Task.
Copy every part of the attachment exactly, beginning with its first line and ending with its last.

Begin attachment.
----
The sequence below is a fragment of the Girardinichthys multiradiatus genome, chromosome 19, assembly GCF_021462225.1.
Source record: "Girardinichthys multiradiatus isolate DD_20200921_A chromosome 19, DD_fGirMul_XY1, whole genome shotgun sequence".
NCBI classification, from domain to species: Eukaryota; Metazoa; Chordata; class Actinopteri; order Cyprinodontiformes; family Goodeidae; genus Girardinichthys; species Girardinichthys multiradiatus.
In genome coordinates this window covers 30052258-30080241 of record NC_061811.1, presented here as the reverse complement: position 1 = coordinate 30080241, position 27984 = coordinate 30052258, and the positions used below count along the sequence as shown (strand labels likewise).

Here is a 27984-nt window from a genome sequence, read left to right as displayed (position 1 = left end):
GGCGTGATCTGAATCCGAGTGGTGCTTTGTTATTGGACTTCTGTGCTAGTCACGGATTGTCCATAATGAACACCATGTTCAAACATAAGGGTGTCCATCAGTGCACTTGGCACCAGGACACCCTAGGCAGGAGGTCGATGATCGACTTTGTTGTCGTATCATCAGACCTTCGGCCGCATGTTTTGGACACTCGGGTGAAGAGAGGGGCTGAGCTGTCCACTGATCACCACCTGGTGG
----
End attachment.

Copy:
The sequence below is a fragment of the Girardinichthys multiradiatus genome, chromosome 19, assembly GCF_021462225.1.
Source record: "Girardinichthys multiradiatus isolate DD_20200921_A chromosome 19, DD_fGirMul_XY1, whole genome shotgun sequence".
NCBI classification, from domain to species: Eukaryota; Metazoa; Chordata; class Actinopteri; order Cyprinodontiformes; family Goodeidae; genus Girardinichthys; species Girardinichthys multiradiatus.
In genome coordinates this window covers 30052258-30080241 of record NC_061811.1, presented here as the reverse complement: position 1 = coordinate 30080241, position 27984 = coordinate 30052258, and the positions used below count along the sequence as shown (strand labels likewise).

Here is a 27984-nt window from a genome sequence, read left to right as displayed (position 1 = left end):
GGCGTGATCTGAATCCGAGTGGTGCTTTGTTATTGGACTTCTGTGCTAGTCACGGATTGTCCATAATGAACACCATGTTCAAACATAAGGGTGTCCATCAGTGCACTTGGCACCAGGACACCCTAGGCAGGAGGTCGATGATCGACTTTGTTGTCGTATCATCAGACCTTCGGCCGCATGTTTTGGACACTCGGGTGAAGAGAGGGGCTGAGCTGTCCACTGATCACCACCTGGTGG